During his playing day, Zinedine Zidane typically let his football do the talking. Twelve years after retirement, though, eight words were all that were required to set the footballing world aflutter.
“I am definitely going to coach again soon,” he told Spanish television station RTVE. “It’s what I like doing and it’s what I’ve done my whole life.”
Barely three months after he led Real Madrid to a third successive Champions League title – an achievement unprecedented in the modern era – it seems that the icon has his batteries recharged and is ready for a new challenge.
Where that challenge lies, though, is less clear.
As former team-mate Claude Makelele explained, such is Zidane’s pulling power due to the incredible success he enjoyed both on the field and in the dugout, he can “go where he wants”.
Or almost. A vacancy must be available. And, of course, it is impossible to imagine the hero of France’s 1998 World Cup success going anywhere other than one of the game’s biggest names.
The widely held feeling is that he is destined one day to lead the national team, though Didier Deschamps’ decision to stay on after helping Les Bleus to a second world crown in the summer means that any plans Zidane has in that regard will be pushed back until after Euro 2020 at the earliest, barring unforeseen circumstances.
In Italy, there is a belief that Zidane could succeed Massimiliano Allegri at the helm of Juventus.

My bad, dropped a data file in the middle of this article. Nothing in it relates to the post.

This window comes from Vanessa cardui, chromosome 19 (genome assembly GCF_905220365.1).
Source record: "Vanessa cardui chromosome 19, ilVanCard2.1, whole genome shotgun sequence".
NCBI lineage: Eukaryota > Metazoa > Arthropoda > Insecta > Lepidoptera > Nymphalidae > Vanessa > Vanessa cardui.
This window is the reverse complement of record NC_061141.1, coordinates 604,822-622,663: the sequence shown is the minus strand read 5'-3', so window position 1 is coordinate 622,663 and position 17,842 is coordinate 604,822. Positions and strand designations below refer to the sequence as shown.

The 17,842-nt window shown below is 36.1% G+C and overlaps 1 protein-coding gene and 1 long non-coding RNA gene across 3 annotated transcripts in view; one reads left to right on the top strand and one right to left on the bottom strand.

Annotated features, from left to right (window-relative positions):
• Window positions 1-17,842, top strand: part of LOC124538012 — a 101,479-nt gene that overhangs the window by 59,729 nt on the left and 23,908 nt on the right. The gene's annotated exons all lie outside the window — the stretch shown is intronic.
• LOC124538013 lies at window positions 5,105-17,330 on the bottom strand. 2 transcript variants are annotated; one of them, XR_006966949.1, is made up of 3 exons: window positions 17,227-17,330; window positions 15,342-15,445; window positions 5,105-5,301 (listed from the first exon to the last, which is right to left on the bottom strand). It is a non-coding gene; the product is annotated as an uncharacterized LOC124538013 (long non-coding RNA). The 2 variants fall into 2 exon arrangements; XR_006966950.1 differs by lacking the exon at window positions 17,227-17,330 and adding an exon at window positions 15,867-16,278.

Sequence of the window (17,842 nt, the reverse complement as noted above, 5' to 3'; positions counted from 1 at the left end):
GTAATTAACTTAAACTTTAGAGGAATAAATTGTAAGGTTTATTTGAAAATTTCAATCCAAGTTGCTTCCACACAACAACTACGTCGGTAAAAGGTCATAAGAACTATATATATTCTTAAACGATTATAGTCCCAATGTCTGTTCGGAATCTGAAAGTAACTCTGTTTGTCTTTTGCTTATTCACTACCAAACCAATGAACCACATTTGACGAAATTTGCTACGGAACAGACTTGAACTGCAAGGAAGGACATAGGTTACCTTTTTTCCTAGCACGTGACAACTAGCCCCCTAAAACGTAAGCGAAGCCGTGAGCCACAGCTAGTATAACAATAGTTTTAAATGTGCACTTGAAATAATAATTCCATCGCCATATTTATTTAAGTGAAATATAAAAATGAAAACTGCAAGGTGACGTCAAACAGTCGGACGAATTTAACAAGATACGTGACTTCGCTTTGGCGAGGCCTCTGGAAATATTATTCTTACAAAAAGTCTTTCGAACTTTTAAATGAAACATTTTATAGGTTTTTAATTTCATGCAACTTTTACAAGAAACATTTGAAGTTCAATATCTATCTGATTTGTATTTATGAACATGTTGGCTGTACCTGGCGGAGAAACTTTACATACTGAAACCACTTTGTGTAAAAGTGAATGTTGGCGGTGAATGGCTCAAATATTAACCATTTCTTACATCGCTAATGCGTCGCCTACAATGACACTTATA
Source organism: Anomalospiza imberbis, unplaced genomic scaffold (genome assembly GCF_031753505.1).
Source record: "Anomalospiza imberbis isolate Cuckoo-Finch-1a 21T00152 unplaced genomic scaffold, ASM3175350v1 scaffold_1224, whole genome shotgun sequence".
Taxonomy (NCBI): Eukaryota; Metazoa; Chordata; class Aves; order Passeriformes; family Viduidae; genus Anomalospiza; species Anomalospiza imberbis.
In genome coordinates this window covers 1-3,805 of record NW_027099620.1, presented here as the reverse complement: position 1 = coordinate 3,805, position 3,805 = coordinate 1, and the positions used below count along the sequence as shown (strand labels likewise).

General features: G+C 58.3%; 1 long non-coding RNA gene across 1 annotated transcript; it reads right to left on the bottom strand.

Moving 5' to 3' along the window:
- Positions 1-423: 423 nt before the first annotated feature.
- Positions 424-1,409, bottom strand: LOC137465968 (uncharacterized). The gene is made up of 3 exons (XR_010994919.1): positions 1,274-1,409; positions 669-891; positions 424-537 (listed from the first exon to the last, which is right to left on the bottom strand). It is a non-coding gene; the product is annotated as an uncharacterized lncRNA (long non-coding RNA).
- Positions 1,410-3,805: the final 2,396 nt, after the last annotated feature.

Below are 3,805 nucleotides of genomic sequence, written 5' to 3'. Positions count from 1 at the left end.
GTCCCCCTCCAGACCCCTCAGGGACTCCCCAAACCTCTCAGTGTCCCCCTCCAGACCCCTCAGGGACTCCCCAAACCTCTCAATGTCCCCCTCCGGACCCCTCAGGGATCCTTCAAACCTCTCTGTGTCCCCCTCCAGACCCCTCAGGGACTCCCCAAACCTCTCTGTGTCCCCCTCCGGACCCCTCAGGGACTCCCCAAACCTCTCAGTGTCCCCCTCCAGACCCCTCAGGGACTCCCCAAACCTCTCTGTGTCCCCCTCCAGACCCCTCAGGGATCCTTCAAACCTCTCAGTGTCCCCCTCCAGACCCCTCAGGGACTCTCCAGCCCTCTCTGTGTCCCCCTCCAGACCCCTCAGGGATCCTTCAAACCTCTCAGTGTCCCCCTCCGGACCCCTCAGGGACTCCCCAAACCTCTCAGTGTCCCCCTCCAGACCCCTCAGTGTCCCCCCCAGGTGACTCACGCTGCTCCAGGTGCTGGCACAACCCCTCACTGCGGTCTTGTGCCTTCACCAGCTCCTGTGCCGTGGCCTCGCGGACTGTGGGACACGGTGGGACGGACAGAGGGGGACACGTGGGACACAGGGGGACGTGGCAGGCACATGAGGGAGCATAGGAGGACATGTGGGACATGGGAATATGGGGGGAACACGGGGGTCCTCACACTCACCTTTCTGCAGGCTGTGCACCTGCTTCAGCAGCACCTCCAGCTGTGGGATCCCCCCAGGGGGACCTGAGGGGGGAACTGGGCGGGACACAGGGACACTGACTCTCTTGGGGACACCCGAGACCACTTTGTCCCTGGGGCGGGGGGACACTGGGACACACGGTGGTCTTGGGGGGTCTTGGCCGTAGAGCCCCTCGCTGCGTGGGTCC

Having attained iconic status in Turin, it is a move that would surely appeal to the former playmaker; not least because Cristiano Ronaldo, a player he knows so well from his time in Spain, is now leading the Bianconeri attack.
Paris Saint-Germain have also been mentioned in dispatches, though Zidane’s heritage as a proud Marseillaise complicates a potential deal due to the frosty relationship that citizens of the port city have with those in the capital.
If it were to come off – and it is not a possibility for now due to the recent appointment of Thomas Tuchel – it would be a controversial move.
Perhaps the likeliest path leads him to Manchester United, where Jose Mourinho is embroiled in what has become his trademark third-season slump. With two wins from four Premier League matches and the manager’s behaviour increasingly erratic, ‘Mou’ is currently the bookies’ favourite to win the sack race.
Zidane’s words will certainly have piqued the interest of CEO Ed Woodward, whose relationship with his manager has grown increasingly difficult following a transfer window in which target after target was missed and the defence not reinforced at all, despite a glaring need to do so.
United certainly match the calibre of club that would interest Zidane, and if he is indeed looking to get back into the managerial game as “soon” as he suggested, it would appear to be the logical choice.
On the field, Zidane was an illusive and mercurial character, capable of doing the unexpected. Now we must bide our time to see if he is as unpredictable in the dugout.